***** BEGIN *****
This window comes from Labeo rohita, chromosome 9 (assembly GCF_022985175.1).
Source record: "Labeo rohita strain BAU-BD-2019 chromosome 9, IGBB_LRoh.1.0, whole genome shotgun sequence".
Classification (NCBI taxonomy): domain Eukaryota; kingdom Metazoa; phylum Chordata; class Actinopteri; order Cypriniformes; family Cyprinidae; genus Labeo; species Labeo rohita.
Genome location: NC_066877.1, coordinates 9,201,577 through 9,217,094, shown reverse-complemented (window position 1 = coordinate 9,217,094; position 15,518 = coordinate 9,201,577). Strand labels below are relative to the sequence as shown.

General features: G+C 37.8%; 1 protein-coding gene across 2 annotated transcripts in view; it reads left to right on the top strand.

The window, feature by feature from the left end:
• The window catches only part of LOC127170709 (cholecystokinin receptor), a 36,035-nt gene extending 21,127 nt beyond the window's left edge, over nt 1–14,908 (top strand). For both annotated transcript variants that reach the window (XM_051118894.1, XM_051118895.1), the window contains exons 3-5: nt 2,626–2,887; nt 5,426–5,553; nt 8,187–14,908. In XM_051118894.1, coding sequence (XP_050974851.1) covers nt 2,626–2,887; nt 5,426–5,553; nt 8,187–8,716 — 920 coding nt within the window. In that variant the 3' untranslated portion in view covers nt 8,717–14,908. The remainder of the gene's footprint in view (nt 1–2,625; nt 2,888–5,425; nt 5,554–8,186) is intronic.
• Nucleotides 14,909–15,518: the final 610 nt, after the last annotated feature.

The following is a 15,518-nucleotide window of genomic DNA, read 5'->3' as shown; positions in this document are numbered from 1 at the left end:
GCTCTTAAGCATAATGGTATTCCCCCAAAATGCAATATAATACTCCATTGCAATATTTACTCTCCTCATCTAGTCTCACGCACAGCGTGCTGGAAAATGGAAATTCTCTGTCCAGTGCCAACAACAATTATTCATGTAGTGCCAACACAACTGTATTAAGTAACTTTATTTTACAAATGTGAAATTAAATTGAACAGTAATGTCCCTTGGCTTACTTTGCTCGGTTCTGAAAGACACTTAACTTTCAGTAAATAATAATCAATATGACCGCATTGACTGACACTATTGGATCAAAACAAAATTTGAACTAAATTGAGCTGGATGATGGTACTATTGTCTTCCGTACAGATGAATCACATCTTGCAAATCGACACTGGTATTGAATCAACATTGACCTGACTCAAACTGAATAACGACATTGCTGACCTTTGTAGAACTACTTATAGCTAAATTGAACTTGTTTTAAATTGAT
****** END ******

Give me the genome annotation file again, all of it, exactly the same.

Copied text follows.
This window comes from Labeo rohita, chromosome 9 (assembly GCF_022985175.1).
Source record: "Labeo rohita strain BAU-BD-2019 chromosome 9, IGBB_LRoh.1.0, whole genome shotgun sequence".
Classification (NCBI taxonomy): domain Eukaryota; kingdom Metazoa; phylum Chordata; class Actinopteri; order Cypriniformes; family Cyprinidae; genus Labeo; species Labeo rohita.
Genome location: NC_066877.1, coordinates 9,201,577 through 9,217,094, shown reverse-complemented (window position 1 = coordinate 9,217,094; position 15,518 = coordinate 9,201,577). Strand labels below are relative to the sequence as shown.

General features: G+C 37.8%; 1 protein-coding gene across 2 annotated transcripts in view; it reads left to right on the top strand.

The window, feature by feature from the left end:
• The window catches only part of LOC127170709 (cholecystokinin receptor), a 36,035-nt gene extending 21,127 nt beyond the window's left edge, over nt 1–14,908 (top strand). For both annotated transcript variants that reach the window (XM_051118894.1, XM_051118895.1), the window contains exons 3-5: nt 2,626–2,887; nt 5,426–5,553; nt 8,187–14,908. In XM_051118894.1, coding sequence (XP_050974851.1) covers nt 2,626–2,887; nt 5,426–5,553; nt 8,187–8,716 — 920 coding nt within the window. In that variant the 3' untranslated portion in view covers nt 8,717–14,908. The remainder of the gene's footprint in view (nt 1–2,625; nt 2,888–5,425; nt 5,554–8,186) is intronic.
• Nucleotides 14,909–15,518: the final 610 nt, after the last annotated feature.

The following is a 15,518-nucleotide window of genomic DNA, read 5'->3' as shown; positions in this document are numbered from 1 at the left end:
GCTCTTAAGCATAATGGTATTCCCCCAAAATGCAATATAATACTCCATTGCAATATTTACTCTCCTCATCTAGTCTCACGCACAGCGTGCTGGAAAATGGAAATTCTCTGTCCAGTGCCAACAACAATTATTCATGTAGTGCCAACACAACTGTATTAAGTAACTTTATTTTACAAATGTGAAATTAAATTGAACAGTAATGTCCCTTGGCTTACTTTGCTCGGTTCTGAAAGACACTTAACTTTCAGTAAATAATAATCAATATGACCGCATTGACTGACACTATTGGATCAAAACAAAATTTGAACTAAATTGAGCTGGATGATGGTACTATTGTCTTCCGTACAGATGAATCACATCTTGCAAATCGACACTGGTATTGAATCAACATTGACCTGACTCAAACTGAATAACGACATTGCTGACCTTTGTAGAACTACTTATAGCTAAATTGAACTTGTTTTAAATTGAT